The landscape of the modern workplace has changed a lot in the past ten years. Once upon a time you had to find shady crafting companies or secret shopping positions if you wanted to work flexibly and from home.
Now we’ve seen a powerful trend emerging. In 2015 the number of US workers who had moved to remote (or telecommuting) jobs had climbed to an unprecedented 37%. That is a number that continues to grow as more startups and even large scale companies open their workforce up to those who act as office vagabonds, putting in hours from home, coffee shops, and even while traveling.
Content marketing is being impacted by this trend most. You no longer need to find and move talent to your office: You can work effectively with content writers from all over the world.
1. Use a good task management platform
There are so many task managing apps out there that it would be hard to find a single one that works best. You will want platforms that deal with business management (so your team can stay on board at all times), and communication (so you can always keep in touch, no matter where you all are.
Flow, Trello, and Asana are three solid examples you may want to look into.
From personal experience, managing a productivity tool still takes plenty of time. So unless you have a reliable project manager in-house, it makes sense to rely on a project management company.
It may actually save you money and minimize your headache with dealing with multiple to-do lists and processes. Distributed is a good example of a company that actually specializes in managing distributed teams all over the world. Hiring a virtual assistant is another option.
2. Use a reliable editorial calendar tool
I am a big proponent of using a year-long editorial calendar that lets you and your content marketing team get properly prepared for big holidays, seasonal trends and even fun days that can be turned into solid promotional material.
By preparing your content in advance, you’ll be always ahead of the game. It’s exceedingly important if you deal with an international teams when not everyone is aware of your local trends and holidays.
My all-time favorite editorial calendar management platform has been Coschedule that’s also perfectly set-up for distributed teams: You add your team members and watch everyone do their own thing:
If you are looking for a higher-level solution, take a look at NewsCred. It gives you a nice color-coded dashboard of your content marketing plans:
3. Invest into solid writing tools
Your writing team is as effective as the tools you provide them with. You want them to brainstorm, research and write productively. Different workflows may require different writing tools. I always encourage writers to use the following tools:
1. Google Docs to create content. It’s easy for editing and it’s real time, so teams can work on content assets while discussing it on Skype or in a Slack group.
2. HARO and MyBlogU to collect useful quotes from niche experts and influencers.
3. Plagiarism Check to quickly check for any instances of copied content. This is especially important if you have new writers. Believe it or not, but many writers would just copy some parts of content (these could be too long quotes) without realizing it’s not an advisable digital content marketing tactic.
4. Use an effective social media sharing solution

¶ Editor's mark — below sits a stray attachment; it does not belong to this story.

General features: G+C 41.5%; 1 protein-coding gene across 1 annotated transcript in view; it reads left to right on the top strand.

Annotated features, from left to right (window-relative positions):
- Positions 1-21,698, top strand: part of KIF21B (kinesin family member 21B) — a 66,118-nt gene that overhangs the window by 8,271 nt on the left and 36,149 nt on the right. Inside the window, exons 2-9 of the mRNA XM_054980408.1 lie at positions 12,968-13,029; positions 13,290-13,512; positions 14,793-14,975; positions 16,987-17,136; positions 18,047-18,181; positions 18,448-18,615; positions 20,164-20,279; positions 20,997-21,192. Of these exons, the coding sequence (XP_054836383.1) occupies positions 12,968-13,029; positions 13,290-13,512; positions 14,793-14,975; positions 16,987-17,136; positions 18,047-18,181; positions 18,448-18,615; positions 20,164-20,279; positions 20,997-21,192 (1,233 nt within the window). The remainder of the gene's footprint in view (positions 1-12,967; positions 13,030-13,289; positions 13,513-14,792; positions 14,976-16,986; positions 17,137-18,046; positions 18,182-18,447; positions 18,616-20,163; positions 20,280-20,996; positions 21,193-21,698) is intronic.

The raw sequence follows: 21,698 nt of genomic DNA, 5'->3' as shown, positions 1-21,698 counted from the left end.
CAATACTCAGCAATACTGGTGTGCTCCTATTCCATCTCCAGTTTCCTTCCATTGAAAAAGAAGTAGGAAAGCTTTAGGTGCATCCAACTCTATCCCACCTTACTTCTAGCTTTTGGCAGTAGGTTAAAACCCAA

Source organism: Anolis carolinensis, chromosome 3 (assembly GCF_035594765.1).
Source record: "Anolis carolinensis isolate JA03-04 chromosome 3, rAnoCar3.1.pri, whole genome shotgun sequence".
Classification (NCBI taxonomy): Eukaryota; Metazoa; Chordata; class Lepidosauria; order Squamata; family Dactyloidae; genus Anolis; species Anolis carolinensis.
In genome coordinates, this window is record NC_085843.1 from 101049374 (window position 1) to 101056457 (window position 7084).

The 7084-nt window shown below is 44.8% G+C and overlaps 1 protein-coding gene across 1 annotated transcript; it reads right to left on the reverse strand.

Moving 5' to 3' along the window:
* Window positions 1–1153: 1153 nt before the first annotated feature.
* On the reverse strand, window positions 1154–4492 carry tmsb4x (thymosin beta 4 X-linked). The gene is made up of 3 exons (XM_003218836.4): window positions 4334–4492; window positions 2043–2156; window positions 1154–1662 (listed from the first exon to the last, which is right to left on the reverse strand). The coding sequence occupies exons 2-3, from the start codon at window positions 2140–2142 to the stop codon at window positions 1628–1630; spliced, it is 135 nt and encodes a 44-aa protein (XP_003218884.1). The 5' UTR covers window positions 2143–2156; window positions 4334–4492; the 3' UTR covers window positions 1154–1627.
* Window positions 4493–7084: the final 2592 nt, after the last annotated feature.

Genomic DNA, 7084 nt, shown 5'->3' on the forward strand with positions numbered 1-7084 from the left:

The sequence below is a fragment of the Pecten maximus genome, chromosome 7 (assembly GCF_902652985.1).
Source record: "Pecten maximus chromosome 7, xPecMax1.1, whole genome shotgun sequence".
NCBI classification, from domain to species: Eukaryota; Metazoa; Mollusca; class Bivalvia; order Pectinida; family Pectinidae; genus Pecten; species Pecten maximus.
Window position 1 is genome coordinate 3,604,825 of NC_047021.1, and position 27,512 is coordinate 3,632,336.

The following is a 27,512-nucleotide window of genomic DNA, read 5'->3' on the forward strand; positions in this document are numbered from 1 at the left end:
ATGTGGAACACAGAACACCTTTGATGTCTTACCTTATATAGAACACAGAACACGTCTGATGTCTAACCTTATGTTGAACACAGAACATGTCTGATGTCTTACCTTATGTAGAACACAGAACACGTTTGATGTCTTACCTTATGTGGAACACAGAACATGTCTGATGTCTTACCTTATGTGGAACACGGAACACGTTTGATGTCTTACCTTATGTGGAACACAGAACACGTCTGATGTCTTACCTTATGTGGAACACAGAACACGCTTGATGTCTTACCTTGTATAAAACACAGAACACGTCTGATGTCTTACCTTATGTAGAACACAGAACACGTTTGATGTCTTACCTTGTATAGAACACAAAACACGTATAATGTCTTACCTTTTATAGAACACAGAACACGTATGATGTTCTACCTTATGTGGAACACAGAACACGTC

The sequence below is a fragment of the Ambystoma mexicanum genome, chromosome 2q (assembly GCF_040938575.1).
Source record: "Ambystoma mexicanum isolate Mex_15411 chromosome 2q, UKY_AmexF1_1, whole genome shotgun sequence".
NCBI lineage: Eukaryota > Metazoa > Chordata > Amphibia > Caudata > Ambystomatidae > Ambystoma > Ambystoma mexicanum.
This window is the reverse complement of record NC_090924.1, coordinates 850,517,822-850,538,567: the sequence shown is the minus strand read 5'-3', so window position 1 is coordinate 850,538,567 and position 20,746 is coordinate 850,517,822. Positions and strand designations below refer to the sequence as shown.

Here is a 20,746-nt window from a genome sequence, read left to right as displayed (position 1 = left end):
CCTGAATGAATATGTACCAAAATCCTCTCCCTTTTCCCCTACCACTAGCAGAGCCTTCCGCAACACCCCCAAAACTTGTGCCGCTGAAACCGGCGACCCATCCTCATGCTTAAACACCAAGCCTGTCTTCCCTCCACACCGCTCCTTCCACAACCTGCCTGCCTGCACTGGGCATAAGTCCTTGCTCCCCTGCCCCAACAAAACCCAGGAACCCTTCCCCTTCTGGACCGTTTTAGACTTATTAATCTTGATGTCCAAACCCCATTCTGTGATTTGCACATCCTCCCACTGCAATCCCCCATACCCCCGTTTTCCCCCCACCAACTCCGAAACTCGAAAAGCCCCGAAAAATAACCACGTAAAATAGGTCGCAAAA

It’s very important to engage your content writing team into the marketing routine. It’s obvious that they will be much more excited at seeing their articles succeed (after doing their brainstorming, research and writing tasks) than the social media team who may see the completed content assets for the first time.
Thus it’s essential to have a unified multi-user cross-channel social media sharing and scheduling solution that would enable cross team marketing incentives.
I use DrumUp to scale my social media marketing tasks. It has all the features I need:
- Easy one-click scheduling (for my articles to go to my social media channels repeatedly for more exposure)
- Multi-user support (for team members to see what they need to be shared)
- Leaderboard feature to encourage friendly competition among the team members
- Content library feature to store my promotions, ever-green content and seasons greetings in categories for convenient reuse
5. Use a marketing dashboard to monitor stats
Cyfe is a great customizable all in one business management software that allows you to create your own widgets to handle any aspect of your business, all for $19 per month. For higher-level content marketing stats monitoring I use the following boards:
- Growth of traffic referrals (Google Analytics)
- Recent traffic referrals (Google Analytics)
- Social media traffic analytics (Google Analytics)
- Twitter, Facebook, Youtube and Pinterest account growth
6. Use productive communication tools that spur creativity
Properly set-up communication between your remote employees helps creativity, experience exchange and marketing collaboration. It also helps your brand consistency because your team can properly discuss every content asset before they start working on it.
Slack is an awesome communication tool that lets you create channels and speak to different groups, or on different topics. Think of it as a more professional version of Discord.
There’s one reason I prefer Slack over emailing: It gives a centralized platform for your team communication but unlike a project management solution, Slack fosters a more relaxed environment which is so important for creative teams. Slack helps creativity and gives writers a place to brainstorm freely without being accused of cluttering the board.
Create your super team!
Don’t let your workforce get limited by borders. These days we have tools in place that empower you to build the content marketing team of your dream without investing time and money into moving everyone into a single office. How are you managing your remote content marketing employees?